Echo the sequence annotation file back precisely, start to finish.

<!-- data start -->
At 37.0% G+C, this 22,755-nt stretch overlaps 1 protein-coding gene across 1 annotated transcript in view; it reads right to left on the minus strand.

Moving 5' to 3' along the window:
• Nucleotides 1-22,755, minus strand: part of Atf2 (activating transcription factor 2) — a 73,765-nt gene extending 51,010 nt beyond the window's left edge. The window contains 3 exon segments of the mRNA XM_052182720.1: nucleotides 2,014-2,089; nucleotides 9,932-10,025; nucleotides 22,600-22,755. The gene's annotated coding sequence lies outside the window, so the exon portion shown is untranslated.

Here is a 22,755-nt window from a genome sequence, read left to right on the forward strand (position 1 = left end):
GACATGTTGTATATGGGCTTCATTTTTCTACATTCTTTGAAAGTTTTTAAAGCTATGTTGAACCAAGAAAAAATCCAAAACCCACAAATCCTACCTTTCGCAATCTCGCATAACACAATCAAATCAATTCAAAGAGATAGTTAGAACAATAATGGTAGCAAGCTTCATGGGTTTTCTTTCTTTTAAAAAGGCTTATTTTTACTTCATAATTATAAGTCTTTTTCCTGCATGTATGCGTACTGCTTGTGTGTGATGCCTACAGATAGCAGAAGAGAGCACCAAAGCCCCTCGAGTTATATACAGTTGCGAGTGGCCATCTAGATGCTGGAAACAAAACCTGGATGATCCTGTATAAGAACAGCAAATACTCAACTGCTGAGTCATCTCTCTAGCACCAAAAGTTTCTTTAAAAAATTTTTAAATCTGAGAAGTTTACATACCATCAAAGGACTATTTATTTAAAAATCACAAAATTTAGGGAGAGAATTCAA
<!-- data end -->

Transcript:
At 37.0% G+C, this 22,755-nt stretch overlaps 1 protein-coding gene across 1 annotated transcript in view; it reads right to left on the minus strand.

Moving 5' to 3' along the window:
• Nucleotides 1-22,755, minus strand: part of Atf2 (activating transcription factor 2) — a 73,765-nt gene extending 51,010 nt beyond the window's left edge. The window contains 3 exon segments of the mRNA XM_052182720.1: nucleotides 2,014-2,089; nucleotides 9,932-10,025; nucleotides 22,600-22,755. The gene's annotated coding sequence lies outside the window, so the exon portion shown is untranslated.

Here is a 22,755-nt window from a genome sequence, read left to right on the forward strand (position 1 = left end):
GACATGTTGTATATGGGCTTCATTTTTCTACATTCTTTGAAAGTTTTTAAAGCTATGTTGAACCAAGAAAAAATCCAAAACCCACAAATCCTACCTTTCGCAATCTCGCATAACACAATCAAATCAATTCAAAGAGATAGTTAGAACAATAATGGTAGCAAGCTTCATGGGTTTTCTTTCTTTTAAAAAGGCTTATTTTTACTTCATAATTATAAGTCTTTTTCCTGCATGTATGCGTACTGCTTGTGTGTGATGCCTACAGATAGCAGAAGAGAGCACCAAAGCCCCTCGAGTTATATACAGTTGCGAGTGGCCATCTAGATGCTGGAAACAAAACCTGGATGATCCTGTATAAGAACAGCAAATACTCAACTGCTGAGTCATCTCTCTAGCACCAAAAGTTTCTTTAAAAAATTTTTAAATCTGAGAAGTTTACATACCATCAAAGGACTATTTATTTAAAAATCACAAAATTTAGGGAGAGAATTCAA